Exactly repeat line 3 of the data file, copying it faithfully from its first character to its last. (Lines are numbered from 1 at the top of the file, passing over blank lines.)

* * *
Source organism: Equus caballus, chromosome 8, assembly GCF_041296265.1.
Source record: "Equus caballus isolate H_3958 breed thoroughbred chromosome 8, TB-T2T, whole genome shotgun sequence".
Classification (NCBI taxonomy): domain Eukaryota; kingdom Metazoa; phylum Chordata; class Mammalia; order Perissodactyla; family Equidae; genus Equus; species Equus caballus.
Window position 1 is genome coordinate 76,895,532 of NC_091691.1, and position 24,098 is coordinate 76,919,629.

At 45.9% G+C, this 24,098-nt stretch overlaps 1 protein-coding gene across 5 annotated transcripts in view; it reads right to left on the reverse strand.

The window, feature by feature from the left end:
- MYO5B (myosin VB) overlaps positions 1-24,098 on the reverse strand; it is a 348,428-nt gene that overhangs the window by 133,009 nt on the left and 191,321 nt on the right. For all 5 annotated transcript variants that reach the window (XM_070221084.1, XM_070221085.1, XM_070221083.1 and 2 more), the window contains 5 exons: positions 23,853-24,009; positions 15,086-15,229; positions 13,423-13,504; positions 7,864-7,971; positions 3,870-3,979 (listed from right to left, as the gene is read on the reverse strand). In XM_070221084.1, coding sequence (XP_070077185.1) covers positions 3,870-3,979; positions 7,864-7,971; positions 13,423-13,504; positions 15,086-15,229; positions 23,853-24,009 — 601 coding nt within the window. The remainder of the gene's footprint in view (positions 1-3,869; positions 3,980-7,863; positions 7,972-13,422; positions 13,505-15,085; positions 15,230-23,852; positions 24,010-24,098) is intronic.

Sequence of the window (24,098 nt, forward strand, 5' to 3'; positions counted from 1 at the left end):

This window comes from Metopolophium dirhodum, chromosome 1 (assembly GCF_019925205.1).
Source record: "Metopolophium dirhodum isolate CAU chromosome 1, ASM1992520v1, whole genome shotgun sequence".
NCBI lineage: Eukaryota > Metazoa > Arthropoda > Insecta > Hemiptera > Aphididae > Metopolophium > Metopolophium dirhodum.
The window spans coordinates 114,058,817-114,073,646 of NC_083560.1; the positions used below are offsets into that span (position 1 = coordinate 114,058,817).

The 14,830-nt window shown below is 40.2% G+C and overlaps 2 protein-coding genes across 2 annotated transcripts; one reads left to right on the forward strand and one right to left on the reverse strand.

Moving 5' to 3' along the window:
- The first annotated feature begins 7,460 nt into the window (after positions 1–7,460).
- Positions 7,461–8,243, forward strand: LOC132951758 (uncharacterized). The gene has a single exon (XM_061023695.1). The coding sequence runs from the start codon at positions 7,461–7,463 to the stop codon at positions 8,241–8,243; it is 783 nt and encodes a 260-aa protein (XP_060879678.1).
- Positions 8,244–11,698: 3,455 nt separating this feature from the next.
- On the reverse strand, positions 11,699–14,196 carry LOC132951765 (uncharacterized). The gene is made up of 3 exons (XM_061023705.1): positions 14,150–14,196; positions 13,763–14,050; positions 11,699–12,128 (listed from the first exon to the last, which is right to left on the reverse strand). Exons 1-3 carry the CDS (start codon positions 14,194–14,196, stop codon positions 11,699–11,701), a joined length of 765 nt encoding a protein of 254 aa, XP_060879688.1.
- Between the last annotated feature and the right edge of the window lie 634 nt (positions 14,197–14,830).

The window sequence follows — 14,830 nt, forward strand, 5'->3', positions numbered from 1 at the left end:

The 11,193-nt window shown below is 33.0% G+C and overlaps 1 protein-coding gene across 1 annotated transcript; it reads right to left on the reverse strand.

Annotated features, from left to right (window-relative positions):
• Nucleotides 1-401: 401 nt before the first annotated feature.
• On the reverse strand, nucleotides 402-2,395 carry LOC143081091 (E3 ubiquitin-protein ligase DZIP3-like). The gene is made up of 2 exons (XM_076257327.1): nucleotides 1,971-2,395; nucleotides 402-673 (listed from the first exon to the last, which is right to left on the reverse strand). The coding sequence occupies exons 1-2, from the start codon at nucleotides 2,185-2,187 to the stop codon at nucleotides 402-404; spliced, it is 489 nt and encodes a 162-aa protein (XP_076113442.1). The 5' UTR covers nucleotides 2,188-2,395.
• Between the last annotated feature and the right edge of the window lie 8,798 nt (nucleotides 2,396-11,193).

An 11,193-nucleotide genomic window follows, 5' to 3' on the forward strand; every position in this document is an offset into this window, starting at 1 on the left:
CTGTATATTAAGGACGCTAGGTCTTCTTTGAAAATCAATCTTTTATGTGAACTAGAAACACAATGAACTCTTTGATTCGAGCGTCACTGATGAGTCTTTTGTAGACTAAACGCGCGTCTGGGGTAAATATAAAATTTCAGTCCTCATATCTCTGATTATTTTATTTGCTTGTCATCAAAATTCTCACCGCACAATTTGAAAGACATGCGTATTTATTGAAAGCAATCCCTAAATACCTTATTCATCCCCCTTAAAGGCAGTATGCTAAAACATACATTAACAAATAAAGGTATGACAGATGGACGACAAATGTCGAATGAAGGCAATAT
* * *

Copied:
Classification (NCBI taxonomy): domain Eukaryota; kingdom Metazoa; phylum Chordata; class Mammalia; order Perissodactyla; family Equidae; genus Equus; species Equus caballus.